The agency also drew on Blume’s political roots, working on a get out the vote effort for Hillary Clinton’s presidential campaign in 2016 after a Google introduction and creating a full-length documentary on the LGBTQ rights movement called “State of Pride” last year.
Portal A is a nontraditional agency
The three friends were among the first to figure out how to turn cool videos into a business, but today they face competition from digitally oriented ad agencies like VaynerMedia and production companies such as MediaMonks and Tool.
The company, which now employs 50 across two offices, has always worked on a standalone-project basis and rarely participates in “mass cattle call RFPs” with 20 or more competitors fighting over a yearlong contract, Houghteling said.
And while holding companies have to contend with the splintering of online video as young viewers move away from broadcast TV, Portal A faces its own challenges from firms with deep celebrity ties. One of the biggest benefits of the Wheelhouse connection, Blume said, is greater access to such talent.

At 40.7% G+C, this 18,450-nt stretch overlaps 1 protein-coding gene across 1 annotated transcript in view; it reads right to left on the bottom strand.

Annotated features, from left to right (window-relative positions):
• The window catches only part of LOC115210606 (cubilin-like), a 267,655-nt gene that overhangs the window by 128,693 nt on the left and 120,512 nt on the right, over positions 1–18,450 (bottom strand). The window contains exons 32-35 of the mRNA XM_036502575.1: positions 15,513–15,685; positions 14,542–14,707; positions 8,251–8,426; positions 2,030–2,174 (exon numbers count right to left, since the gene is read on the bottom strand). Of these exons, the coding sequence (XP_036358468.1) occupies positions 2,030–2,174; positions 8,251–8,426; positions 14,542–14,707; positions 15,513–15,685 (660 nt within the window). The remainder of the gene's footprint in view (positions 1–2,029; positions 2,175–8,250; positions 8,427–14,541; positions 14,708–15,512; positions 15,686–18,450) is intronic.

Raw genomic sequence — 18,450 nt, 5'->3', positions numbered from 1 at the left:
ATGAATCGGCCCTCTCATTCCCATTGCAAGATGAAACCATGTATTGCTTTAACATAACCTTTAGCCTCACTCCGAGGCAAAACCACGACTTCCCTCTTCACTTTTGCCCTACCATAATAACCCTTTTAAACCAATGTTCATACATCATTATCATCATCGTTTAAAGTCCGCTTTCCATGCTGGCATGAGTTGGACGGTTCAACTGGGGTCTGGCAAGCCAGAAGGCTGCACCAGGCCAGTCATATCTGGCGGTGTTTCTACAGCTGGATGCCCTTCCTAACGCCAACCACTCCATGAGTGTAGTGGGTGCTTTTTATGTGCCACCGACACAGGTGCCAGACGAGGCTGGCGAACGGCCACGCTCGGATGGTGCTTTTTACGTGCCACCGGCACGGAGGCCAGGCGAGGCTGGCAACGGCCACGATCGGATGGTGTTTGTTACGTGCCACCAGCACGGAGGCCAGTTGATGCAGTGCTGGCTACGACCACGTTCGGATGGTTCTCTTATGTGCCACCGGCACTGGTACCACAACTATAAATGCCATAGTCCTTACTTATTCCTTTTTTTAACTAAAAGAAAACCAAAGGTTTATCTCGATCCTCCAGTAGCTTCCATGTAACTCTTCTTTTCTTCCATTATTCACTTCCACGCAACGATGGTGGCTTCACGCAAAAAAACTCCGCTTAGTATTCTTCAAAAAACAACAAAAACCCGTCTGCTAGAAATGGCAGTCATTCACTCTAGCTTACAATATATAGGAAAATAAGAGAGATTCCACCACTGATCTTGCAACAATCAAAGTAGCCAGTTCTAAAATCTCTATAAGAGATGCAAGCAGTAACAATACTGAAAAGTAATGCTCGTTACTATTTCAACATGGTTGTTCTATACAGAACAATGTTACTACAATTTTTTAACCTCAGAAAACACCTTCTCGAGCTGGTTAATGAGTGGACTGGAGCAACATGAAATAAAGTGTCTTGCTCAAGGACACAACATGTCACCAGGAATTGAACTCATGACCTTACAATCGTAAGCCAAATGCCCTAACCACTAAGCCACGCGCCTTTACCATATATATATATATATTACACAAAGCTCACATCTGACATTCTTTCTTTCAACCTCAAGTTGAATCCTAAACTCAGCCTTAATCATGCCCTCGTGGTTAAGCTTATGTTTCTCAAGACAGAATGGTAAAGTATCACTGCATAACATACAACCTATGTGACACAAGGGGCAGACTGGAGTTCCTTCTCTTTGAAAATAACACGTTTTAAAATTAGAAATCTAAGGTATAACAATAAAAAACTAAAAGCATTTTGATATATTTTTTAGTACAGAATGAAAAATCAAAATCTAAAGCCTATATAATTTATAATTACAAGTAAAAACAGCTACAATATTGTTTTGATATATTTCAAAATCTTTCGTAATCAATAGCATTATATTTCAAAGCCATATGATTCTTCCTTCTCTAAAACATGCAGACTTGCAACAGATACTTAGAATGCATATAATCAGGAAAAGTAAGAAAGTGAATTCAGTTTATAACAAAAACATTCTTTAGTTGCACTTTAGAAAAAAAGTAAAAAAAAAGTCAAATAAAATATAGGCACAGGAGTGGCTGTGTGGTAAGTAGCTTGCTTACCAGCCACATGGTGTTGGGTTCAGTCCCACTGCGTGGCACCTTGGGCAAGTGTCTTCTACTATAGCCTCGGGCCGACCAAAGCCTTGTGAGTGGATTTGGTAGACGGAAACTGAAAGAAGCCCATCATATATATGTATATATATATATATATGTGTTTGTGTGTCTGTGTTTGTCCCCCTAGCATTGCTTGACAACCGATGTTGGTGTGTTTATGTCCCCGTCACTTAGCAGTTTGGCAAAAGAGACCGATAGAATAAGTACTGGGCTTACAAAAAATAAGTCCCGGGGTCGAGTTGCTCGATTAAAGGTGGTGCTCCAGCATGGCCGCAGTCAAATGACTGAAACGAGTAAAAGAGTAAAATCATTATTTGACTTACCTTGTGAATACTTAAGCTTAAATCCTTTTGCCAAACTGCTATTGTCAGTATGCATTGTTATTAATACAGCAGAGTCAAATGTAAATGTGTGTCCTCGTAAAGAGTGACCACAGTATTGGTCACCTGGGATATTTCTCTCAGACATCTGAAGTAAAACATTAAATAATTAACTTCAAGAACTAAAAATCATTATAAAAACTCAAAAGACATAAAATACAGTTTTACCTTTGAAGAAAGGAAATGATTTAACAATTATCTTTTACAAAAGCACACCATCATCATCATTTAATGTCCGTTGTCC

Portal A also has to keep proving its value by targeting consumers across multiple platforms, tracking their engagement down to the individual frame, and demonstrating business results, not just views.
It's not the Wild West anymore. You don't make a video now that just pops off around the world.
“It’s not the Wild West anymore,” Hasson said. “You don’t make a video now that just pops off around the world.”